Chernobyl illness and death toll denial by the nuclear lobby

Radiation harm deniers? Pro-nuclear environmentalists and the Chernobyl death toll Jim Green, The Ecologist, 7 April 2016,  With few if any exceptions, self-styled pro-nuclear environmentalists peddle flapdoodle and tommyrot regarding the Chernobyl death toll.

 Before considering their misinformation, a brief summary of credible positions and scientific studies regarding the Chernobyl cancer death toll (for detail see this earlier article in The Ecologist).

 Epidemiological studies are of course important but they’re of limited use in estimating the overall Chernobyl death toll. The effects of Chernobyl, however large or small, are largely lost in the statistical noise of widespread cancer incidence and mortality.

The most up-to-date scientific review is the TORCH-2016 report written by radiation biologist Dr Ian Fairlie. Dr Fairlie sifts through a vast number of scientific papers and points to studies indicative of Chernobyl impacts: an increased incidence of radiogenic thyroid cancers in Austria; an increased incidence of leukemia among sub-populations in ex-Soviet states (and possibly other countries ‒ more research needs to be done); increases in solid cancers, leukemia and thyroid cancer among clean-up workers; increased rates of cardiovascular disease and stroke that might be connected to Chernobyl (more research needs to be done); a large study revealing statistically significant increases in nervous system birth defects in highly contaminated areas in Russia, similar to the elevated rates observed in contaminated areas in Ukraine; and more.

Without for a moment dismissing the importance of the epidemiological record, let alone the importance of further research, suffice it here to note that there is no way that one could even begin to estimate the total Chernobyl death toll from the existing body of studies.

 Estimates of collective radiation exposure are available ‒ for example the International Atomic Energy Agency (IAEA) estimates a total collective dose of 600,000 person-Sieverts over 50 years from Chernobyl fallout. And the collective radiation dose can be used to estimate the death toll using the Linear No Threshold (LNT) model.

 If we use the IAEA’s collective radiation dose estimate, and a risk estimate derived from LNT (0.1 cancer deaths per person-Sievert), we get an estimate of 60,000 cancer deaths. Sometimes a risk estimate of 0.05 is used to account for the possibility of decreased risks at low doses and/or low dose rates ‒ in other words, 0.05 is the risk estimate when applying a ‘dose and dose rate effectiveness factor’ or DDREF of two. That gives an estimate of 30,000 deaths.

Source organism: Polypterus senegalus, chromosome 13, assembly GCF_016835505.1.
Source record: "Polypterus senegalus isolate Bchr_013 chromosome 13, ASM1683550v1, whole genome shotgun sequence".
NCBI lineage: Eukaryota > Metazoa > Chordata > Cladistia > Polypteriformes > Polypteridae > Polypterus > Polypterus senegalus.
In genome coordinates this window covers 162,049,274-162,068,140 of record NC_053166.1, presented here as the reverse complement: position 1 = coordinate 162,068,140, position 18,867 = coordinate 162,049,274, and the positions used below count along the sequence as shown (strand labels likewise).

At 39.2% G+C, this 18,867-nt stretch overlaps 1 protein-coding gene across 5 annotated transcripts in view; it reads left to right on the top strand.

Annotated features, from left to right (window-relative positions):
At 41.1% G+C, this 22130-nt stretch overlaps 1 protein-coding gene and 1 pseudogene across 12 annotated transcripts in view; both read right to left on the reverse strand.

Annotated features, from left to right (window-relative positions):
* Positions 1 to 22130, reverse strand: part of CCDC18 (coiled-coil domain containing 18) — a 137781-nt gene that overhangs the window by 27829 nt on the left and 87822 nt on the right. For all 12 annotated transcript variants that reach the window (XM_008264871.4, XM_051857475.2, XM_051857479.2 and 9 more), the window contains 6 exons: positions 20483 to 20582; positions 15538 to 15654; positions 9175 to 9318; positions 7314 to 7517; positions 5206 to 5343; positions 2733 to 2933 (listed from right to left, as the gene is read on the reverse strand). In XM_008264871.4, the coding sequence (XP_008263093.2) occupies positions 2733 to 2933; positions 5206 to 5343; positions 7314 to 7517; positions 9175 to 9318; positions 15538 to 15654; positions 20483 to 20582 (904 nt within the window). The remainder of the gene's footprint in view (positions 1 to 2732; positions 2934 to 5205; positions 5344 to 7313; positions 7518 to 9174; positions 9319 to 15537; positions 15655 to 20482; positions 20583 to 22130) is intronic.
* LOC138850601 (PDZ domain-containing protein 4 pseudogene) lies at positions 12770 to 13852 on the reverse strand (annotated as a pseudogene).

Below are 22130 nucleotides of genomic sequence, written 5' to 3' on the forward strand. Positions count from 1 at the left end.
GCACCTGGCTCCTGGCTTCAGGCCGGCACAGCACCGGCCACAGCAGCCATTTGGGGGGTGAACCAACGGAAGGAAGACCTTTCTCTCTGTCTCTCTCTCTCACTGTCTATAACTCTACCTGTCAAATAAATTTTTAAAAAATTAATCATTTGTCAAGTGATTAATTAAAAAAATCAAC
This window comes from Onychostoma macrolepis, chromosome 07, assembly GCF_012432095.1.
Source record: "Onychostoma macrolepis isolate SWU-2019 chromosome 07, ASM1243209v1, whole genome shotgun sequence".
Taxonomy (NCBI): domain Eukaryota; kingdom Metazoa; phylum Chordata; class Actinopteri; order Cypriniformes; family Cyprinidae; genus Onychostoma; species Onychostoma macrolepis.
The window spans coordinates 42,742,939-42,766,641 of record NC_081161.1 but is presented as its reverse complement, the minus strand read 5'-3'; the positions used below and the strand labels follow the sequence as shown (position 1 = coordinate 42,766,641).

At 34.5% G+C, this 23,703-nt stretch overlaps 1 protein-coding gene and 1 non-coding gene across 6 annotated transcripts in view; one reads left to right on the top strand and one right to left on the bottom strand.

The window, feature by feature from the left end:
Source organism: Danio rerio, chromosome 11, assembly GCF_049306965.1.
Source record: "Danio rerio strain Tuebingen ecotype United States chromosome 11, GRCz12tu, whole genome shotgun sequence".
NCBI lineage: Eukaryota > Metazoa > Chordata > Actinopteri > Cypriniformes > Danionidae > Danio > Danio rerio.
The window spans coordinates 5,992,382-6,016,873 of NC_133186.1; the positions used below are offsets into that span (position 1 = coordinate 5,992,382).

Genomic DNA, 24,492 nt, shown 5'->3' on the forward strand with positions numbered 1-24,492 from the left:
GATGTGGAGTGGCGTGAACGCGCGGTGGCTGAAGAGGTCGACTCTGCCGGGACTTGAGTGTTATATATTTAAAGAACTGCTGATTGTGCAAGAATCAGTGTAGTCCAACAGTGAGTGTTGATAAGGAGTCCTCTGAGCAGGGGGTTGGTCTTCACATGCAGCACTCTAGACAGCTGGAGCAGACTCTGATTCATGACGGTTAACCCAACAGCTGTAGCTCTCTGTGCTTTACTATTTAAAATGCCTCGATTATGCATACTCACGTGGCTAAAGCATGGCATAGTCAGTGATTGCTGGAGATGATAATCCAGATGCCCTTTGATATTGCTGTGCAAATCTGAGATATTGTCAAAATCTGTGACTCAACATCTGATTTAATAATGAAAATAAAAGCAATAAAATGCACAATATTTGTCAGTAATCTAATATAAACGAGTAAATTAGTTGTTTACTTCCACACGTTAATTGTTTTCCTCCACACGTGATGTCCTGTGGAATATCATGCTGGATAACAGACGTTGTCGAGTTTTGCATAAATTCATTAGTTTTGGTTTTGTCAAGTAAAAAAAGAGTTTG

Any number of studies (including studies published in peer-reviewed scientific literature) use LNT ‒ or LNT with a DDREF ‒ to estimate the Chernobyl death toll. These studies produce estimates ranging from 9,000 cancer deaths (in the most contaminated parts of the former Soviet Union) to 93,000 cancer deaths (across Europe).

 Those are the credible estimates of the cancer death toll from Chernobyl. None of them are conclusive ‒ far from it ‒ but that’s the nature of the problem we’re dealing with. Moreover, LNT may underestimate risks. The 2006 report of the US National Academy of Sciences’ Committee on the Biological Effects of Ionising Radiation (BEIR) states: “The committee recognizes that its risk estimates become more uncertain when applied to very low doses. Departures from a linear model at low doses, however, could either increase or decrease the risk per unit dose.”

 So the true Chernobyl cancer death toll could be lower or higher than the LNT-derived estimate of 60,000 deaths ‒ a point that needs emphasis and constant repetition since the nuclear industry and its supporters frequently conflate an uncertain long-term death toll with a long-term death toll of zero.

 Another defensible position is that the long-term Chernobyl cancer death toll is unknown and unknowable because of the uncertainties associated with the science. The UN Scientific Committee on the Effects of Atomic Radiation (UNSCEAR) states (p.64):

“The Committee has decided not to use models to project absolute numbers of effects in populations exposed to low radiation doses from the Chernobyl accident, because of unacceptable uncertainties in the predictions. It should be stressed that the approach outlined in no way contradicts the application of the LNT model for the purposes of radiation protection, where a cautious approach is conventionally and consciously applied.”

 Pro-nuclear environmentalists

 So there are two defensible positions regarding the Chernobyl cancer death toll ‒ estimates based on collective dose estimates (with or without a DDREF or a margin of error in either direction), and UNSCEAR’s position that the death toll is uncertain.

 A third position ‒ unqualified claims that the Chernobyl death toll was just 50 or so, comprising some emergency responders and a small percentage of those who later suffered from thyroid cancer ‒ should be rejected as dishonest or uninformed spin from the nuclear industry and some of its scientifically-illiterate supporters……


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